Pregnant mothers have limited knowledge and poor dietary diversity practices, but favorable attitude towards nutritional recommendations in rural Ethiopia: Evidence from community-based study

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Abstract

Background: Mothers' nutrition is crucial for good pregnancy outcomes and in improving children's nutritional status. The present study aimed to examine the level of knowledge and attitude towards maternal nutrition and dietary diversity practices among pregnant mothers in rural central Ethiopia. Methods: In-depth analysis of data from a prospective study involving a total of 389 eligible pregnant women, enrolled during their second antenatal care (ANC) visit was conducted between August 2014 and March 2015. Study participants were selected by employing systematic sampling techniques. Dietary diversity practices were assessed by asking each individual pregnant woman to provide a single 24-h dietary recall. Simple frequencies and graphs were used to present the analyzed data and interpretations. Results: Vegetables were listed top as major sources of vitamin A (45.5%) and iron (23.8%). Nearly half (47%) of the mothers lacked awareness on balanced and diversified diets. Conversely, nearly three fourths (73.8%) and two thirds (66.8%) of them had favorable attitudes towards dietary diversity and early initiation of antenatal care follow up. With a median dietary diversity score of four, starchy staples (100%), legumes and nuts (89.2%) were major food groups consumed by almost all of the mothers included in the study. Conclusion: Though pregnant mothers had limited knowledge and poor dietary diversity practices, they exhibited a relatively favorable attitude towards major nutritional recommendations. Use of antenatal care and its follow up as a point of entry for educating pregnant women and increasing nutrition knowledge and attitude is recommended.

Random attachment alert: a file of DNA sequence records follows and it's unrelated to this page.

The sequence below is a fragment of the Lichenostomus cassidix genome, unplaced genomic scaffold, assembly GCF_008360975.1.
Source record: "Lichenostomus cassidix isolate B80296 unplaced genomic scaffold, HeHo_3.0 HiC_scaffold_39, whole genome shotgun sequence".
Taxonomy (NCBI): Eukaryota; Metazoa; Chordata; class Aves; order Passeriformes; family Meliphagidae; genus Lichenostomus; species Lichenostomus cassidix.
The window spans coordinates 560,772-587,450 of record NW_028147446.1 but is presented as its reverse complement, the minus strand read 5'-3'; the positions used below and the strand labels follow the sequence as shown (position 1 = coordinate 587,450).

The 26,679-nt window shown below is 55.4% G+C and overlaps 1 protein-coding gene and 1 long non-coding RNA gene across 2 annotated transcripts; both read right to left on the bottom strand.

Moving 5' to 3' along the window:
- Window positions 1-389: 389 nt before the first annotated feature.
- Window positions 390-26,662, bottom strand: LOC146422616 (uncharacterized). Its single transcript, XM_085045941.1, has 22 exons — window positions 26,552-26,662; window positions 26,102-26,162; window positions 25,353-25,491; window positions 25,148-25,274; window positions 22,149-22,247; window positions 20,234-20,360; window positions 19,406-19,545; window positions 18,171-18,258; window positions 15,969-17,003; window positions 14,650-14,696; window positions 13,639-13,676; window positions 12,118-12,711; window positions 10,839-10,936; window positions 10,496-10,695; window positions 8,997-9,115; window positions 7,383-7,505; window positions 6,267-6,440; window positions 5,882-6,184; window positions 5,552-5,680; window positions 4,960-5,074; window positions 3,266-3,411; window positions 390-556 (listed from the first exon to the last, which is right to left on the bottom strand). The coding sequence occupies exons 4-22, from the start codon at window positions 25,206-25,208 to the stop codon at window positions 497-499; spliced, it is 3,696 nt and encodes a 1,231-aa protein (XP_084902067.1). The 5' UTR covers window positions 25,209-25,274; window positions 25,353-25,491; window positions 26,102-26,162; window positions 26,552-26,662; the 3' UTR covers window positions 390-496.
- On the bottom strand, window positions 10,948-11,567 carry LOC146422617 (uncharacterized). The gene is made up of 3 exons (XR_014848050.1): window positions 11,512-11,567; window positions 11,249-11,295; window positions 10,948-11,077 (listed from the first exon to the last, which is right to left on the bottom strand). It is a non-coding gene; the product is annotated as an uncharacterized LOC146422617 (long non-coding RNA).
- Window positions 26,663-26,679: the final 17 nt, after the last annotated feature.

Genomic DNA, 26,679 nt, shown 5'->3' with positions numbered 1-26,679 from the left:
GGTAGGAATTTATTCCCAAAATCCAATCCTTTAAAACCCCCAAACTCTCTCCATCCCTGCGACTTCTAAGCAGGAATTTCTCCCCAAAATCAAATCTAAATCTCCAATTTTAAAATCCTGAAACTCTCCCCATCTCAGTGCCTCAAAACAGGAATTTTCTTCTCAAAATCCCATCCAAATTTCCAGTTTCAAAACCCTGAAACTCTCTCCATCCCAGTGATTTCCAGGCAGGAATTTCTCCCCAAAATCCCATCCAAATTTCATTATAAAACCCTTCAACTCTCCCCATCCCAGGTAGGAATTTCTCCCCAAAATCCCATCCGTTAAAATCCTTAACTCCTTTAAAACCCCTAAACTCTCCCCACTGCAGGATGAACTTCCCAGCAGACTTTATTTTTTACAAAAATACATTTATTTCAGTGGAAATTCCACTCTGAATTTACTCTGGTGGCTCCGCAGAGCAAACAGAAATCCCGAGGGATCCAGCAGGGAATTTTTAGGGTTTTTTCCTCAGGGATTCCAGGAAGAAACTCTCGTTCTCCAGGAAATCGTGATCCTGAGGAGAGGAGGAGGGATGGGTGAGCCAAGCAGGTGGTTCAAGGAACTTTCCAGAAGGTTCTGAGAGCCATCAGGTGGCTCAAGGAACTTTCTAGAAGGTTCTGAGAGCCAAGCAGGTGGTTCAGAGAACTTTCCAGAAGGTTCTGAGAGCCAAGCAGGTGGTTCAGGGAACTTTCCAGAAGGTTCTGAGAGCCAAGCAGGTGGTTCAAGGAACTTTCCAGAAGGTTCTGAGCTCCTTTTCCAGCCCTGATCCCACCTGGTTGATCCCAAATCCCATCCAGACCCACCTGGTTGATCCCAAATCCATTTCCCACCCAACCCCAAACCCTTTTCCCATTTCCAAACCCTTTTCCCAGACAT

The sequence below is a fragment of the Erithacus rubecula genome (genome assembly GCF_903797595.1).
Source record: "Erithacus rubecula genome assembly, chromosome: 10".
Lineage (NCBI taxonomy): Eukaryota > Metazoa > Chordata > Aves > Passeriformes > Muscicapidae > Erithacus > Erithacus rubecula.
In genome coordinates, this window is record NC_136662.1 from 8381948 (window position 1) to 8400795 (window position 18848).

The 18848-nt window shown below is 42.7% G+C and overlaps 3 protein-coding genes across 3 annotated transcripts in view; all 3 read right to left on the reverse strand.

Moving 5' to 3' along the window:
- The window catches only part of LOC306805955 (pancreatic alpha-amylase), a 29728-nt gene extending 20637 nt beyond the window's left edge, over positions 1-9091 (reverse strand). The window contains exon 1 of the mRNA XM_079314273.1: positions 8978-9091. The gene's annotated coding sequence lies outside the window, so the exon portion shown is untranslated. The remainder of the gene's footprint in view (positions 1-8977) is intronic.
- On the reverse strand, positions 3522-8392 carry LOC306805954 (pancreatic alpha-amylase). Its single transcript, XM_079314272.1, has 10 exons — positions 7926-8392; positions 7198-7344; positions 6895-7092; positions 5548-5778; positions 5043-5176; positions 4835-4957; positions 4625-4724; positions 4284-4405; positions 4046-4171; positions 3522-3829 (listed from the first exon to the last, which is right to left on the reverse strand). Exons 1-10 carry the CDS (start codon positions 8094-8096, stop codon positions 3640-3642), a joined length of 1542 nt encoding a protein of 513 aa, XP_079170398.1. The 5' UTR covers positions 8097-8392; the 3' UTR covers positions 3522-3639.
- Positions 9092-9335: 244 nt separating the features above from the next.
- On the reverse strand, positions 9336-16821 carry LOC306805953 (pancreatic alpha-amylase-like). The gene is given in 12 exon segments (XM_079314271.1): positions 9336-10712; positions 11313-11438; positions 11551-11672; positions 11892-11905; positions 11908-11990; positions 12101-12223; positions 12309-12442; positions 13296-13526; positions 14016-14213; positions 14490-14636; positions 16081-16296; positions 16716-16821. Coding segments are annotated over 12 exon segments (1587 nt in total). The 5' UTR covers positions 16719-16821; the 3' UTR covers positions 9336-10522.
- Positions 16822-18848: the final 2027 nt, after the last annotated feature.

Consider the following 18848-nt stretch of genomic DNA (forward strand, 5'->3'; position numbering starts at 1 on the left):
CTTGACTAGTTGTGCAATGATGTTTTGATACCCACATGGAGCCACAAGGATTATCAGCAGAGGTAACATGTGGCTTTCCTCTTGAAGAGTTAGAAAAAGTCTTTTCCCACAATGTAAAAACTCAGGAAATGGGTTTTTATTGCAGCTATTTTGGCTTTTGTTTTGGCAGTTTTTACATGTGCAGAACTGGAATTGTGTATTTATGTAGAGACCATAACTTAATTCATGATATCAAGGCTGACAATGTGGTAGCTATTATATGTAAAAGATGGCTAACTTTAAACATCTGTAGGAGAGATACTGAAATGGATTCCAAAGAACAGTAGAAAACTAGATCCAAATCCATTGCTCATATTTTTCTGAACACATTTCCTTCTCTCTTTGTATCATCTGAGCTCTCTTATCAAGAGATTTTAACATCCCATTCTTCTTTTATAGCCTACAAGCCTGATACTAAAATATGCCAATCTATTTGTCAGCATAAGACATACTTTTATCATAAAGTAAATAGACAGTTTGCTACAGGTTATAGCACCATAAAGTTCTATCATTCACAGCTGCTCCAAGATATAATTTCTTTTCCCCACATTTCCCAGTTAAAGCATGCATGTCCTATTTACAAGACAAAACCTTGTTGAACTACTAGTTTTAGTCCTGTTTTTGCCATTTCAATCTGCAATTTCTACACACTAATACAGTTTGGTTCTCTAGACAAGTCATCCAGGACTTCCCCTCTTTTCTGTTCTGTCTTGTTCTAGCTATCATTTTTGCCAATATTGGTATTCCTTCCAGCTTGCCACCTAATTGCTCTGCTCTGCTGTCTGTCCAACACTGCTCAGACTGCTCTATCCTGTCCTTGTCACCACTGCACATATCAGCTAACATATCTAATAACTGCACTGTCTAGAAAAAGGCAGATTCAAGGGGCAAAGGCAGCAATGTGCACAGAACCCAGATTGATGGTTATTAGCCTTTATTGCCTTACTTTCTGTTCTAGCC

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Zerfu, T. A., & Biadgilign, S. (2018). Pregnant mothers have limited knowledge and poor dietary diversity practices, but favorable attitude towards nutritional recommendations in rural Ethiopia: Evidence from community-based study. BMC Nutrition, 4(1). https://doi.org/10.1186/s40795-018-0251-x

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